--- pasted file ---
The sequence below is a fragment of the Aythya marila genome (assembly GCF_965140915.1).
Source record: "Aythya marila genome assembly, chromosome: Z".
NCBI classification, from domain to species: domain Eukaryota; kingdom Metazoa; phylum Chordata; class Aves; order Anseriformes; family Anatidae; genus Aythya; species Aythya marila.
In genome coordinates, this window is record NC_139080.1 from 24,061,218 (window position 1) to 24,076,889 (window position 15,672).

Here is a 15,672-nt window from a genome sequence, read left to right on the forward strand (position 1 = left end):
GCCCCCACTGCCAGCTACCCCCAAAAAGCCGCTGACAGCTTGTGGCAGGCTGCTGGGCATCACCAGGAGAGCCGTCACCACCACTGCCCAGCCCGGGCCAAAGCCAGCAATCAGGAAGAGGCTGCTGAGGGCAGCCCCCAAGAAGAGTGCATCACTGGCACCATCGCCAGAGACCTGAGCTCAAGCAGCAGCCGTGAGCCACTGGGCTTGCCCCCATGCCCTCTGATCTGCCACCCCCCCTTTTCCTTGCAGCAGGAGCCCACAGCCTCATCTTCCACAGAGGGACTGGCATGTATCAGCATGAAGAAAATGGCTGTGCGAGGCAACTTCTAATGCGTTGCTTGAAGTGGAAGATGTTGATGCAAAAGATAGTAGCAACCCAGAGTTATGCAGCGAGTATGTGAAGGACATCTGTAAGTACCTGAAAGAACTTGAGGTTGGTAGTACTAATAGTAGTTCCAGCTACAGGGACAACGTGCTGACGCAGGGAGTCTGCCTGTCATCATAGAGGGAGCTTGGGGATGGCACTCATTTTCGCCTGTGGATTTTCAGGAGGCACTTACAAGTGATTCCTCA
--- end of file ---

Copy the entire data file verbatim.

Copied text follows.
The sequence below is a fragment of the Aythya marila genome (assembly GCF_965140915.1).
Source record: "Aythya marila genome assembly, chromosome: Z".
NCBI classification, from domain to species: domain Eukaryota; kingdom Metazoa; phylum Chordata; class Aves; order Anseriformes; family Anatidae; genus Aythya; species Aythya marila.
In genome coordinates, this window is record NC_139080.1 from 24,061,218 (window position 1) to 24,076,889 (window position 15,672).

Here is a 15,672-nt window from a genome sequence, read left to right on the forward strand (position 1 = left end):
GCCCCCACTGCCAGCTACCCCCAAAAAGCCGCTGACAGCTTGTGGCAGGCTGCTGGGCATCACCAGGAGAGCCGTCACCACCACTGCCCAGCCCGGGCCAAAGCCAGCAATCAGGAAGAGGCTGCTGAGGGCAGCCCCCAAGAAGAGTGCATCACTGGCACCATCGCCAGAGACCTGAGCTCAAGCAGCAGCCGTGAGCCACTGGGCTTGCCCCCATGCCCTCTGATCTGCCACCCCCCCTTTTCCTTGCAGCAGGAGCCCACAGCCTCATCTTCCACAGAGGGACTGGCATGTATCAGCATGAAGAAAATGGCTGTGCGAGGCAACTTCTAATGCGTTGCTTGAAGTGGAAGATGTTGATGCAAAAGATAGTAGCAACCCAGAGTTATGCAGCGAGTATGTGAAGGACATCTGTAAGTACCTGAAAGAACTTGAGGTTGGTAGTACTAATAGTAGTTCCAGCTACAGGGACAACGTGCTGACGCAGGGAGTCTGCCTGTCATCATAGAGGGAGCTTGGGGATGGCACTCATTTTCGCCTGTGGATTTTCAGGAGGCACTTACAAGTGATTCCTCA